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Texas’s traveling economic militias are done with lockdown

Their bet is that the government will chicken out. Are they right?


As lockdowns began across America, Texans did what Texans do best. They emptied the shelves of every firearm store in the state.

Urban progressives and the pundit class were quick to scorn. But those firearms, and the millions more owned by the people of Texas, are now proving useful. Texans want to reopen their economy and are turning to amateur armed guards in order to do so.

A recent piece in the New York Times focused on a tattoo shop in Shepherd, Texas, about an hour outside of Houston. When Jamie Williams’s business was passed over for the first wave of permitted re-openings by Gov. Greg Abbott, she called one of what can only be described as Texas’s traveling economic militias. One of these groups, who have been criss-crossing Texas engaging in armed stand-offs with police and local officials, set up an armed perimeter while Jamie opened her shop. Within a few hours, patrons arrived.

Confrontations between law enforcement and businesses such as Jamie’s and now folk-hero Dallas salon owner Shelley Luther highlight a fundamental problem faced by government officials both right and left. On the right, governors such as Greg Abbott have to continue publicly championing economic freedom and small government while mollifying the moderate suburban swing voters in their state who get their news from left-leaning news outlets. On the left, petty authoritarians have to balance their desire to impose maximal lockdowns in devotion to scientism, while still opposing criminal incarceration of any sort.

In 2018 when Sen. Ted Cruz eked out a victory against the steadfast cultural appropriator and wine-mom heartthrob Robert Francis ‘Beto’ O’Rourke, most members of the national conservative media cheered briefly and moved on. An unseen consequence of the Betomania, however, was the total wipeout of Republicans or right-leaning figures in Texas local government. One casualty was the County Judgeship of Harris County, which contains and more importantly governs the City of Houston and over four million Texans.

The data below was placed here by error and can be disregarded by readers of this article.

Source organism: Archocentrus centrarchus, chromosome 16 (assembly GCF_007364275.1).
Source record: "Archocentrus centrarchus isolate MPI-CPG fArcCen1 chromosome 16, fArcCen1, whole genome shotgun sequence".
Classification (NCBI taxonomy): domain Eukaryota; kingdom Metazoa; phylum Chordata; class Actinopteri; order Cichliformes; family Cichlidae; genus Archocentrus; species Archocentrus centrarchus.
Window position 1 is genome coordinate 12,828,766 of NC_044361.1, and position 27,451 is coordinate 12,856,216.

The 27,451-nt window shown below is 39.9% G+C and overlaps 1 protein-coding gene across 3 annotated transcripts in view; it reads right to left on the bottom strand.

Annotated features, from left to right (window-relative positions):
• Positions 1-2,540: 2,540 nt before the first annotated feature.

The moderate Republican who used to hold that seat, Ed Emmett, was replaced by a 29-year-old named Lina Hidalgo, who makes Alexandria Ocasio-Cortez look like a mature and sensible stateswoman. Her reign, as well as the reign of local executives in Texas’s largest cities, has led to showdowns such as the one that catapulted Dallas’s Shelley Luther to fame last week. Luther’s case eventually ended with Abbott defending her against the enforcement of his own guidance as Governor.

But Shelley was by no means even the first hair salon owner to defy what she saw as untenable restrictions on her ability to make a living. The reason haircuts will be legal at all in Texas this week was actually the doing of two state representatives who placed the Governor in a quandary, either open faster or risk undermining his authority. State Representatives Briscoe Cain and Steve Toth made news on May 5 for getting ‘illegal haircuts’ at Tune Up: The Manly Salon in Houston. Cain, who achieved national renown for telling Beto that ‘My AR is ready for you’ after the then presidential candidate called for the seizure of legally owned AR-15, did so as part of a broader campaign to have Gov. Abbott rescind his business shutdown orders. The challenge worked: that very same day, Abbott announced that restrictions on hair salons would be lifted much earlier than expected, vindicating the legislators’ civil disobedience.

In many ways, the armed guards outside of an assortment of bars, tattoo shops, and other verboten businesses have the same goal. C.J. Grisham, of Open Carry Texas, one of the militias that has been demonstrating outside businesses, said as much to The Spectator:

‘Government will only restrict our freedoms as long as they think they can get away with it. We make our stand outside of small businesses to show them that enough is enough, we will not comply.’

Grisham and his group have advocated for stronger Second Amendment protections in Texas for several years now. They see their fight for gun rights as intertwined with their fight to protect the liberty of Texans to engage in commerce.

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When Grisham and dozens more activists return to Odessa in a few weeks on June 6, they have said they will not be arrested. According to Grisham, either the business they are guarding will be allowed to peacefully operate, or they will ‘respond to violence from the government with violence’ in order to protect their constitutional liberties.

In doing so, they’ll present local officials and Gov. Abbott with the same choice the legislators did. Either exercise the authority you claim you have and face the consequences, or back off and let Texans live.

So far, none of the altercations has so far resulted in violence, even as several militia-men were arrested at an event in Odessa. But I can’t predict what will happen. Perhaps the next phase of 2020 will be OK Corral style shootouts in front of tiny nail salons as armed militia-men tattooed with the Preamble of the Constitution take shots at distressed local cops following orders. But it’s vastly more likely that Texas’ brand of folk-libertarianism will prevail. After all, unlike most of the Spectator’s readers, I can already enjoy a dine-in margarita in the Lone Star State’s capitol. The same cannot be said for either Cuomo’s fiefdom or the constitutional aberration on the Potomac.

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